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Polio Found In New York Sewage

The polio virus has been discovered in the wastewater of New York City.

This is just another sign that the disease, which hadn’t been seen in the United States in a decade, has quietly started to spread among unvaccinated people.

Health officials from New York City, New York state, and the federal government say that the fact that the poliovirus was found in the city’s wastewater shows that the virus is likely spreading in the area.

Officials now believe the virus has been in the wastewater since May of this year.

City and state health departments didn’t say where in New York City the virus was found, but they did say that the six positive samples were taken in June and July.

Although rare, Polio can lead to paralysis and even death.

Authorities are advising parents to vaccinate their children as soon as possible against the potentially deadly disease.

State Health Commissioner Dr. Mary T. Bassett said, “For every one case of paralytic polio identified, hundreds more may be undetected.”

“The detection of poliovirus in wastewater samples in New York City is alarming but not surprising. Already, the State Health Department – working with local and federal partners – is responding urgently, continuing case investigation and aggressively assessing the spread. The best way to keep adults and children polio-free is through safe and effective immunization – New Yorkers’ greatest protection against the worst outcomes of polio, including permanent paralysis and even death.”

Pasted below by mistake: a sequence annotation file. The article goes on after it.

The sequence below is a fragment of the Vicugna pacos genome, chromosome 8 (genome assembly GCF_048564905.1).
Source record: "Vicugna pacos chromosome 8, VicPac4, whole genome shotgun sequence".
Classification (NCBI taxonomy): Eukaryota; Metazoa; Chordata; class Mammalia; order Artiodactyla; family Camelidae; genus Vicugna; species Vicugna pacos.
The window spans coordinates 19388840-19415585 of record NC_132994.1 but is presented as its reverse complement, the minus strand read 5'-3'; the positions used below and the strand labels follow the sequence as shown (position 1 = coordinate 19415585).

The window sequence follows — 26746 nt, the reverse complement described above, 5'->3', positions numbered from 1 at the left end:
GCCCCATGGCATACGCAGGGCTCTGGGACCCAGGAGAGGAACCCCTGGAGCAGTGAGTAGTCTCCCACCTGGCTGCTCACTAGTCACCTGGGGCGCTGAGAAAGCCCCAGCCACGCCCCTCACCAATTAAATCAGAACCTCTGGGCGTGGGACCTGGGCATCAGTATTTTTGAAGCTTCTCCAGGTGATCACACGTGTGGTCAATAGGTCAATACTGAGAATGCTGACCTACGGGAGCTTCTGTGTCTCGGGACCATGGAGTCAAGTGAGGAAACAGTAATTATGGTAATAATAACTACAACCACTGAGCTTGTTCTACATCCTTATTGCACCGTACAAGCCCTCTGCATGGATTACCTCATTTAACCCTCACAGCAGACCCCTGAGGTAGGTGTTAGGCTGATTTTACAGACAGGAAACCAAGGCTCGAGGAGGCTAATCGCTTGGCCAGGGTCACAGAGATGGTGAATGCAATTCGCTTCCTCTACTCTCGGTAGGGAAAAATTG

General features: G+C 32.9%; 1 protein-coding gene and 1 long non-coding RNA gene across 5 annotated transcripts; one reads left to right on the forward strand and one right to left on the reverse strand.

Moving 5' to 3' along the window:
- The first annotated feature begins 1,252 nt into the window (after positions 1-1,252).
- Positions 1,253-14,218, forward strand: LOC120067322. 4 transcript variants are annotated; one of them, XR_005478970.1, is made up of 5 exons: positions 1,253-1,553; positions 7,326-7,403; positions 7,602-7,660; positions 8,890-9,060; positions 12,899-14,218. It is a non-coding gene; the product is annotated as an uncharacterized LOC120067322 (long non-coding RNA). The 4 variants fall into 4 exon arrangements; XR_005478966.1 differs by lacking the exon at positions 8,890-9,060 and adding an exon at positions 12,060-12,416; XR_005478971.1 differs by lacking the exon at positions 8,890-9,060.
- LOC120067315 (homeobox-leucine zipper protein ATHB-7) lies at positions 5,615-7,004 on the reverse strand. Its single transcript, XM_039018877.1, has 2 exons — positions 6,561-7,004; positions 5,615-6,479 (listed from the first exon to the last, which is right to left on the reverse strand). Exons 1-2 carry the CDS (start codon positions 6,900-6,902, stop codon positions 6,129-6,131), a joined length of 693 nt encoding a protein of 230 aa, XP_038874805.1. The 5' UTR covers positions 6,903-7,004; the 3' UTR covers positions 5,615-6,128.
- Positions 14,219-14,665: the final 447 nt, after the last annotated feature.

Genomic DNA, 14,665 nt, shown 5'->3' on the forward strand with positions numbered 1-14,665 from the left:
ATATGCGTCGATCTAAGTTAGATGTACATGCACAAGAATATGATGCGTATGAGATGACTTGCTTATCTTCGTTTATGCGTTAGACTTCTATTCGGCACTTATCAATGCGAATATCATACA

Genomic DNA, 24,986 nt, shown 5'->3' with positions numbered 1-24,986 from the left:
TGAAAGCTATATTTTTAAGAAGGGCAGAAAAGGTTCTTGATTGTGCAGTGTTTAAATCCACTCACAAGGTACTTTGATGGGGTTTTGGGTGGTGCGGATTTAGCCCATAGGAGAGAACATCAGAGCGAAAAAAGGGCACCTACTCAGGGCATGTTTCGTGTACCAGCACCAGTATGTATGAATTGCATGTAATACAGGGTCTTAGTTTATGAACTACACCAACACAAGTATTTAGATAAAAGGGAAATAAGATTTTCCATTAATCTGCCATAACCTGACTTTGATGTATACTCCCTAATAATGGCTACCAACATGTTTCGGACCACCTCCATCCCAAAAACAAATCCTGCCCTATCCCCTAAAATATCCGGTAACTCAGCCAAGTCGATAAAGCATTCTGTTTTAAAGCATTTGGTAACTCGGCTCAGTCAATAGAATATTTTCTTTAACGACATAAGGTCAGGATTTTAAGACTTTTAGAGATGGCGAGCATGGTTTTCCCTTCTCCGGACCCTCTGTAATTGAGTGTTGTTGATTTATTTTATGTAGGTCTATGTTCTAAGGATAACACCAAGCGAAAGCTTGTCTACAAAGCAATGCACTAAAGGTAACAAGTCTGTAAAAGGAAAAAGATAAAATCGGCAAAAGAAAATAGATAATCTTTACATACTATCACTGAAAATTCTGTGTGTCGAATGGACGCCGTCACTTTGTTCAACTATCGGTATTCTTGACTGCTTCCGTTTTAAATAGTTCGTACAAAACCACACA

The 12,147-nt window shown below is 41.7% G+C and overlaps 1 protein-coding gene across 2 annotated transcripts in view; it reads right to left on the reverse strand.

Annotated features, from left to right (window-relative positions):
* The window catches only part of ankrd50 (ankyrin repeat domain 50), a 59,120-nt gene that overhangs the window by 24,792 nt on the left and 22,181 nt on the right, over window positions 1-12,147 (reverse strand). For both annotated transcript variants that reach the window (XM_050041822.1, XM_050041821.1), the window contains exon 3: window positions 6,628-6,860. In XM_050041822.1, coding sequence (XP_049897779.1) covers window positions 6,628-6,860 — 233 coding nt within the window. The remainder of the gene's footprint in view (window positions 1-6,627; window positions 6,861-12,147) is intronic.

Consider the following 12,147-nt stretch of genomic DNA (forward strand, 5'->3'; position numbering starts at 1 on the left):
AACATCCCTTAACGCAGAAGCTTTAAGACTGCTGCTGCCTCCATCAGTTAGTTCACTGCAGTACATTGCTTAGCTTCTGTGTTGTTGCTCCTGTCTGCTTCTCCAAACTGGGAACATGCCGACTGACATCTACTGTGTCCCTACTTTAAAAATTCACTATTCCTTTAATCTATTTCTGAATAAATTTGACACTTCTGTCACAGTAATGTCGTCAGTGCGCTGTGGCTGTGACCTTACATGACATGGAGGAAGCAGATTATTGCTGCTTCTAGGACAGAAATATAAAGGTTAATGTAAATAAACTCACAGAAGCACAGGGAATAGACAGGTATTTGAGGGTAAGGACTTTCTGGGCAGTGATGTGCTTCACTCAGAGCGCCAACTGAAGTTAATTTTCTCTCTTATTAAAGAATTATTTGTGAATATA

“The risk to New Yorkers is real, but the defense is so simple — get vaccinated against polio,” city Health Commissioner Ashwin Vasan said in a statement.

“With polio circulating in our communities, there is simply nothing more essential than vaccinating our children to protect them from this virus, and if you’re an unvaccinated or incompletely vaccinated adult, please choose now to get the vaccine. Polio is entirely preventable, and its reappearance should be a call to action for all of us.”

Overall, 86 percent of children ages 5 and under in New York City have been vaccinated against polio.

Most adults in the United States were also vaccinated against polio as children.

Still, in some city ZIP codes, less than two-thirds of children under 5 have had at least three doses. This is a worrying number for health officials.

The announcement in New York City comes three weeks after a man in Rockland County, N.Y., just north of the city, was diagnosed with polio that left him paralyzed.

Officials from the CDC said that the virus found in wastewater samples from New York City did not have enough genetic information to tell if it was linked to the patient in Rockland County.

The news that the polio virus was found in New York City comes soon after British health officials found evidence that the virus had spread in London, but they haven’t any cases in people.

Children aged 1 to 9 in London are eligible to get a second dose of a polio vaccine.

Based on past outbreaks, there’s a possibility that hundreds of people in New York have gotten polio and don’t know it, officials said.

Before vaccines, Polio was one of the most feared diseases in the United States. The virus was most likely to infect children and caused thousands of people to become paralyzed every year.

In 1955 a vaccine became available, and a national campaign spread encouraged people to get vaccinated. In the 1960s, less than 100 people were infected yearly, which dropped to less than 10 people in the 1970s.

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